About IDS

About IDS

Why are the poor countries poor? Why are the rich countries rich? What can be done to enable poorer countries to become better off? Do policies that narrow the economic gap between nations worsen or ameliorate the socio-economic inequalities within them? Are the factors that have widened socio-economic inequalities in the developing world the same or different than those in more fully industrialized countries? To address these questions, students in the IDS major focus their studies on the cultural, political and economic realities of the developing world, which includes the countries of Asia, Eastern Europe, Africa, the Middle East, and Latin America.


  •  Interdisciplinary Major
  •   Study abroad and internship credit may fulfill major requirements
  •  Small core courses and senior seminar
  •  Senior Thesis option that leads to Departmental Honors
  •  Students must  apply to be admitted during Fall of their Junior Year



IDS students' educational experiences are balanced between applied, field case-study learning and theoretical, conceptual knowledge. We believe strongly that these two types of learning are inseparable, and are useful for work in academia, government agencies, private industry, or non-governmental and non-profit organizations.  Most importantly, the program assists students in developing critical thinking skills with insight into, and knowledge of, the complex and diverse world community.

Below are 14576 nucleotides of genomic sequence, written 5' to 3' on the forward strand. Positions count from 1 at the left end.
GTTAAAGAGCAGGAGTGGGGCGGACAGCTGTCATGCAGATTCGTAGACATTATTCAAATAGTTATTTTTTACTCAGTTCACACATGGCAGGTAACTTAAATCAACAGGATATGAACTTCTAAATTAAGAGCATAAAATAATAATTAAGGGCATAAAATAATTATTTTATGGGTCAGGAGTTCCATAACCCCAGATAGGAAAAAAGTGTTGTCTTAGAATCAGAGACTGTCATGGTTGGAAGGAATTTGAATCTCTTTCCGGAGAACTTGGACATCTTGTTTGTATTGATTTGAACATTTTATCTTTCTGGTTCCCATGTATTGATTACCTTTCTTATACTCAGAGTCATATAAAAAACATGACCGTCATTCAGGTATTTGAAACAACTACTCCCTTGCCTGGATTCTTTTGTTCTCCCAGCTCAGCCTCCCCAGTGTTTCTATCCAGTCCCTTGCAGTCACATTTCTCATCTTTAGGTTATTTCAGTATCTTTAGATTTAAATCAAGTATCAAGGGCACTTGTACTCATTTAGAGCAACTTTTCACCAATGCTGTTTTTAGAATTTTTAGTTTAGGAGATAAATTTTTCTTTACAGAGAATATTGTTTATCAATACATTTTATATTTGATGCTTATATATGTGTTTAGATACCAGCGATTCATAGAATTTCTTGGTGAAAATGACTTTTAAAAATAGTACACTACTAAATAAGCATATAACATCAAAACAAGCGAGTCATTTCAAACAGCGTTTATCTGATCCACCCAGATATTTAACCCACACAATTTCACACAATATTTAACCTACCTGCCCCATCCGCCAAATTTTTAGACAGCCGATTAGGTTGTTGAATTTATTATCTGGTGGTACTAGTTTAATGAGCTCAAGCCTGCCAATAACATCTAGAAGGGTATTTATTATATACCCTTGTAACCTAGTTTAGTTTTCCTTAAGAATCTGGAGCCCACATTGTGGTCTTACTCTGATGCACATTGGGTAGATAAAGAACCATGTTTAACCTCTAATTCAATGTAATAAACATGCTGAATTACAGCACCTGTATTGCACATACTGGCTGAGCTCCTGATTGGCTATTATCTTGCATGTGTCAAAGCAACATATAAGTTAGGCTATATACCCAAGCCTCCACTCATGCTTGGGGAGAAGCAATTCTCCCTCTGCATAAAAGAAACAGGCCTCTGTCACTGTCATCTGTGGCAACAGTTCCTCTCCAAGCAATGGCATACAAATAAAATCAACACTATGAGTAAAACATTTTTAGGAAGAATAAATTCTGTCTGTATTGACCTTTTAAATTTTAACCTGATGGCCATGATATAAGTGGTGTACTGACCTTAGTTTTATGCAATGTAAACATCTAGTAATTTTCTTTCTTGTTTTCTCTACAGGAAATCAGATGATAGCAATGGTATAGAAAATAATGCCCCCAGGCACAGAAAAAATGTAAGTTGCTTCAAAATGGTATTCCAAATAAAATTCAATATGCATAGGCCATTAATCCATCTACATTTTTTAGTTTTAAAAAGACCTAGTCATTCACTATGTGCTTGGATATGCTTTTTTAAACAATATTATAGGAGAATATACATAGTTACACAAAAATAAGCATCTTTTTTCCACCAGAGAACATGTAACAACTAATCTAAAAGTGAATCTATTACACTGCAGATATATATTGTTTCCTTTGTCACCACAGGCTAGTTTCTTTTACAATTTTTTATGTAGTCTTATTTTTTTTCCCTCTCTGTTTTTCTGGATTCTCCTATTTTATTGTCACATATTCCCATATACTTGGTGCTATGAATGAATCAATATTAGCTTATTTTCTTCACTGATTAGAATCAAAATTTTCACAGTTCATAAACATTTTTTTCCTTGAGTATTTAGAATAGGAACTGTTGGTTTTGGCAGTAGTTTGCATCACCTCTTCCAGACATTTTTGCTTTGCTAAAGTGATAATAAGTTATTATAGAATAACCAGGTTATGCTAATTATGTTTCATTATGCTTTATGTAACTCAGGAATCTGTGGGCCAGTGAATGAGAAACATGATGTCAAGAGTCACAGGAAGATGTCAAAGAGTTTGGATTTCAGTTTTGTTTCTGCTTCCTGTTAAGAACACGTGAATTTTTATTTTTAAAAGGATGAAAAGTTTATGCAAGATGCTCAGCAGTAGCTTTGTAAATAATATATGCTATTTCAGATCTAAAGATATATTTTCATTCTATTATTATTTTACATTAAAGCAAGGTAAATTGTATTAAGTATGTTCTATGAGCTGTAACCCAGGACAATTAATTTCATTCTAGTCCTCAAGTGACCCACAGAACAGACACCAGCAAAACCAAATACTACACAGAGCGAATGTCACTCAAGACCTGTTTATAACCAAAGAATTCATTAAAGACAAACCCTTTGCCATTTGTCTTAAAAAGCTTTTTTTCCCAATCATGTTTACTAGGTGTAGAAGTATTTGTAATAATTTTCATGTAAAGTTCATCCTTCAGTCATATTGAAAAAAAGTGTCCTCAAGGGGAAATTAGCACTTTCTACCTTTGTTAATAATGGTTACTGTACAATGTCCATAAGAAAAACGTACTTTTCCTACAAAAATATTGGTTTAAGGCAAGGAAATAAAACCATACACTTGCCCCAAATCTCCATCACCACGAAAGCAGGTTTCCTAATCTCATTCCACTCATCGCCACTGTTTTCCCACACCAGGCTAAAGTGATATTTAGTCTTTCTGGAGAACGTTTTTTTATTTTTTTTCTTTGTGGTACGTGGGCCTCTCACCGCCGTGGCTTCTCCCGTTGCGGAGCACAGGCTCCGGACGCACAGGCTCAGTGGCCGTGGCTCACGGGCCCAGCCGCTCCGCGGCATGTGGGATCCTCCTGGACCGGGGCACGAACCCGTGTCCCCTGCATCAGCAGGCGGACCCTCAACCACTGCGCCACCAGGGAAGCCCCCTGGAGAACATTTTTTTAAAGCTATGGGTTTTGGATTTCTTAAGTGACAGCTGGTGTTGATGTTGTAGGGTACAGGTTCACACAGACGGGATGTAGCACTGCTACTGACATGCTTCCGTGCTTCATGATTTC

Our approach enables students to address the challenges of development from several different academic lenses. Ranging from Anthropology to Economics, Public Health to Women's Studies, Geography to History, Political Science to Sociology and more, our curriculum exposes students to the concerns of developing countries from diverse perspectives. This approach is indispensable to the understanding global development issues in a holistic and robust way for both practical and scholarly purposes. 


The program values field experience involving travel, study and/or work in regions in the Developing World. Thus a strongly encouraged (though not required) aspect of the major is study abroad, especially in a developing region, and to intern with a local, national, or international community development agency/organization. While encouraging the acquisition of theoretical and conceptual knowledge, the program is equally concerned with their practical application to global realities.


Common topics of concern to students in the International Development Studies major include:

  • The History of International Economic Expansion
  • Development Theory & Aid Institutions
  • The Consequences of Rapid Urbanization
  • Population-Resource Issues
  • The Transfer of Resources
  • Conflict Resolution & Diplomacy
  • International Migration & Refugee Relief
  • War and Political Violence
  • Health, Illness, and Health Services
  • Food Security & Self-Sufficiency
  • Human Rights & Environmental Justice
  • Political Stability & Democratization
  • Survival of Indigenous Societies
  • Conflicts between Modernity & Tradition
  • Inequalities of Wealth & Power at all Levels
  • Relationships between Development & Underdevelopment
  • Cultural Identity and Cultural Production
  • Gender Disparities in the Developing World
  • Globalization as a Contributor to Development and Underdevelopment 

Water in the middle east and africa: A nexus of cooperation and conflict